…doesn’t come cheap:
Why Is China Spending $43 Billion for a Farming Company?
The biggest overseas purchase in Chinese history is meant to ensure the world’s largest country can keep feeding its people.
China’s biggest-ever overseas acquisition, announced this month, isn’t about gobbling up resources to feed its industrial maw, broadening its financial leverage, or enhancing its strategic position. Rather, the $43 billion bid for Swiss agricultural company Syngenta is about something a lot more basic and a lot more important: ensuring that its farms will be able to produce enough food to keep pace with the country’s still-growing population, already the world’s largest.
Beijing today faces a variation of the dilemma that has bedeviled leaders there for thousands of years: how to feed so many people with so little arable land. China today accounts for about 19 percent of the global population, yet has just 8 percent of its arable land. And unlike other countries with growing populations, there’s no land left to till; indeed, given years of chemical abuse in the countryside and industrial pollution that sowed heavy metals through rice paddies, China’s available farmland is actually shrinking.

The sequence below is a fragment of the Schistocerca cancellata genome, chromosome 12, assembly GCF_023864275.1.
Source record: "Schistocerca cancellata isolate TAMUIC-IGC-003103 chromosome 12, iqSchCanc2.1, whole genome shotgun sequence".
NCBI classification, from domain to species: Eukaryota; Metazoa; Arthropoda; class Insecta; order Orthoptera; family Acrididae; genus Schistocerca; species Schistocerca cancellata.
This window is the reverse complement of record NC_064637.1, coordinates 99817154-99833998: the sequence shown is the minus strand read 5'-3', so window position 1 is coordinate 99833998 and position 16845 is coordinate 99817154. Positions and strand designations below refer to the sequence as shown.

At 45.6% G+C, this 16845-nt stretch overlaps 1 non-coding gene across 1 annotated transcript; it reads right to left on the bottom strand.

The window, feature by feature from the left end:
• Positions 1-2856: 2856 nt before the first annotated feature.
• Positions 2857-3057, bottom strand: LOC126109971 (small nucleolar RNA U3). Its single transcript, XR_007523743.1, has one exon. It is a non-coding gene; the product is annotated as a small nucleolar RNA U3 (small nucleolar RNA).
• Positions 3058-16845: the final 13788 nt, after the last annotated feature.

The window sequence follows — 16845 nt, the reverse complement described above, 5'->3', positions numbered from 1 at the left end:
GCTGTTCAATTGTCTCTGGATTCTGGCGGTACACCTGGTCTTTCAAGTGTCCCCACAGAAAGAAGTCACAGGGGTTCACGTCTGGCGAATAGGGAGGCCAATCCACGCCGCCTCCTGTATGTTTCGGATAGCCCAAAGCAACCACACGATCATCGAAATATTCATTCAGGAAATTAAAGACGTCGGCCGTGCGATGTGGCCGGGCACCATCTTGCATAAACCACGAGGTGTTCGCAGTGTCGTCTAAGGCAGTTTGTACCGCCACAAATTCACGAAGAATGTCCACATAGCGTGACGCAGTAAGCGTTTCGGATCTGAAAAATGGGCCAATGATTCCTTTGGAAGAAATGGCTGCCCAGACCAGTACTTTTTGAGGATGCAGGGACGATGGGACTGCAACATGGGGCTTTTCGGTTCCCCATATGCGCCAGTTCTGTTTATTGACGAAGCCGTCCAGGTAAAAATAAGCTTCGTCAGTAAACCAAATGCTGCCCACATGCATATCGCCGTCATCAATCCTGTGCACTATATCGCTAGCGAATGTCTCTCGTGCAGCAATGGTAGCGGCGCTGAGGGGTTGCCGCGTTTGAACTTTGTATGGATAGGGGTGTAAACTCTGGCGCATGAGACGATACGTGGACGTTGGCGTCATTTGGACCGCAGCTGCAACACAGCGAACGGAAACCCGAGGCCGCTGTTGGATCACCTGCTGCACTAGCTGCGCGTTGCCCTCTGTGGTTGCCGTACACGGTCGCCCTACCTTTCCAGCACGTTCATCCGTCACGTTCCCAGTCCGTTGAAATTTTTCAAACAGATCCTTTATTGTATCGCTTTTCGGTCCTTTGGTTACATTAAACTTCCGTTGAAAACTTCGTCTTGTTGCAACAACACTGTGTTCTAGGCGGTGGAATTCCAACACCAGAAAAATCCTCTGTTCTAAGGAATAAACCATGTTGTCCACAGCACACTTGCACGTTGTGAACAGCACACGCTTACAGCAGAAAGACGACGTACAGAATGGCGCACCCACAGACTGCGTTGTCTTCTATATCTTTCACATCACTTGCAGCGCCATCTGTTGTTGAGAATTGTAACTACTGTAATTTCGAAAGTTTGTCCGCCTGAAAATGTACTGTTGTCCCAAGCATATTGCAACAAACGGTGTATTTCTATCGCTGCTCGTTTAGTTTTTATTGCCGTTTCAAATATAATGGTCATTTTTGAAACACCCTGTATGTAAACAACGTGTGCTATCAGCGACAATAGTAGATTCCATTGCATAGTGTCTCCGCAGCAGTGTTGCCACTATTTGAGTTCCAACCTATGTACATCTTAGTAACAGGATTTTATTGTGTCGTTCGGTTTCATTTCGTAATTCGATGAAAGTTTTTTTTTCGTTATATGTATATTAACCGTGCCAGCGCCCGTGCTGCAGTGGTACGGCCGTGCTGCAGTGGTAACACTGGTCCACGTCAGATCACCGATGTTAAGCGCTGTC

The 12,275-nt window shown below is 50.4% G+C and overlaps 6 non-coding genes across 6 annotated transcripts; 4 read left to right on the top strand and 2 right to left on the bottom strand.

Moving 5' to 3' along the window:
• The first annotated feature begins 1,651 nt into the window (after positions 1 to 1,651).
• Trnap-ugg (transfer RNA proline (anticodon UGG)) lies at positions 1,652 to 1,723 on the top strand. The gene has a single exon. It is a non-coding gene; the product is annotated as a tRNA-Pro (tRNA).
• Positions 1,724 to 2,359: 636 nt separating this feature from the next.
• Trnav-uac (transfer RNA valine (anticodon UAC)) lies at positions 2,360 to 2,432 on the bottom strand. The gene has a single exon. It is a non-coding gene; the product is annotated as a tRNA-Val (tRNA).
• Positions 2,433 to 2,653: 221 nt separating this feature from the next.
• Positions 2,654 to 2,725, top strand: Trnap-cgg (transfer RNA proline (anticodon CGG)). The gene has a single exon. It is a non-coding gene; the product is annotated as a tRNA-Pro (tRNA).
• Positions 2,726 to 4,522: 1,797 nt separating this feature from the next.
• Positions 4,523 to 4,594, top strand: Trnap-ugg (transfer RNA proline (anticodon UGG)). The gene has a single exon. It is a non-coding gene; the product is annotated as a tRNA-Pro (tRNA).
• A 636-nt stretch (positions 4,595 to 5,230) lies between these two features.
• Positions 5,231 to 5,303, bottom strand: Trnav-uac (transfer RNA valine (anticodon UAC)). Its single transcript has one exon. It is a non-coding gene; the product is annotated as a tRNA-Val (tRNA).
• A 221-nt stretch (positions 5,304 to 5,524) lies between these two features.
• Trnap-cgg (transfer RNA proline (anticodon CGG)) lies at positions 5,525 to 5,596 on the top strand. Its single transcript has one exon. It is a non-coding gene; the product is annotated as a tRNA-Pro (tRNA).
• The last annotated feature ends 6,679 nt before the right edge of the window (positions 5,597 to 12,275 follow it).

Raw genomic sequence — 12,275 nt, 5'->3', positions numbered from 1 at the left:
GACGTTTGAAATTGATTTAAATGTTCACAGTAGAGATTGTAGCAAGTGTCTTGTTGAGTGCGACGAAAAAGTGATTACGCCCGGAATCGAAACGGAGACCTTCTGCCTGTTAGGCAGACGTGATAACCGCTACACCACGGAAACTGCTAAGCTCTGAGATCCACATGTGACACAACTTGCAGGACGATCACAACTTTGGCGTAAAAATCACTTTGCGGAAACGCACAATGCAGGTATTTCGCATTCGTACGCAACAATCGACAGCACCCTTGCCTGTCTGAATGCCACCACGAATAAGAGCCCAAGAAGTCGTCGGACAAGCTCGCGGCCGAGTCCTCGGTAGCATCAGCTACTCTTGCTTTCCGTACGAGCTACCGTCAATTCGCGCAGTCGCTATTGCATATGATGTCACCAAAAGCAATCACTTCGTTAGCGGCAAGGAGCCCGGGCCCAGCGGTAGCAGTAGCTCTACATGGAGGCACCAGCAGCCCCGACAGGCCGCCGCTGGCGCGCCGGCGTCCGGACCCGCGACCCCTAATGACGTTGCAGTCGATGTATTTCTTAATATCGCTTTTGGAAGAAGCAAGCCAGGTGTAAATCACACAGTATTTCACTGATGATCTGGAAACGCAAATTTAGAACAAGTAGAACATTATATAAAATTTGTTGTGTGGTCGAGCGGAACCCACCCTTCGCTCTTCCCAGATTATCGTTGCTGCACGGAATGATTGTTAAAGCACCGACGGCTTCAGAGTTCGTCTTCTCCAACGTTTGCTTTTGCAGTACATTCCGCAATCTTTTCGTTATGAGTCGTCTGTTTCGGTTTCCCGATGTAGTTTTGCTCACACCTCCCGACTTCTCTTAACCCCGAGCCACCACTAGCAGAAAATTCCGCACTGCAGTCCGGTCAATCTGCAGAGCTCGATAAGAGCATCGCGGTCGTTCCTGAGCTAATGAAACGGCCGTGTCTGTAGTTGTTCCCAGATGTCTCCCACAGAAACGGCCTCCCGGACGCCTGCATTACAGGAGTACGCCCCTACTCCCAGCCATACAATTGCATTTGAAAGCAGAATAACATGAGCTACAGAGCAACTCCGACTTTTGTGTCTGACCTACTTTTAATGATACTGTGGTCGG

With the population set to keep growing from 1.3 billion today to 1.4 billion or more by 2030, and with demand for cereal grains rising as the population eats ever more beef and pork, the country needs a quantum leap in agricultural productivity if it is going to feed its population in a generation’s time. Food shortages, or spiking prices for food, have been a recipe for unrest, rebellion, and imperial downfall in China for hundreds of years. Food security, the ability to ensure ample and affordable supplies of food for all, is a political headache for leaders in Beijing who are all too aware that staying in power means keeping rice bowls filled. The Syngenta deal — which is meant to keep Chinese farms humming — could be part of the solution…
One wonders if there are any takeover candidates in Canada.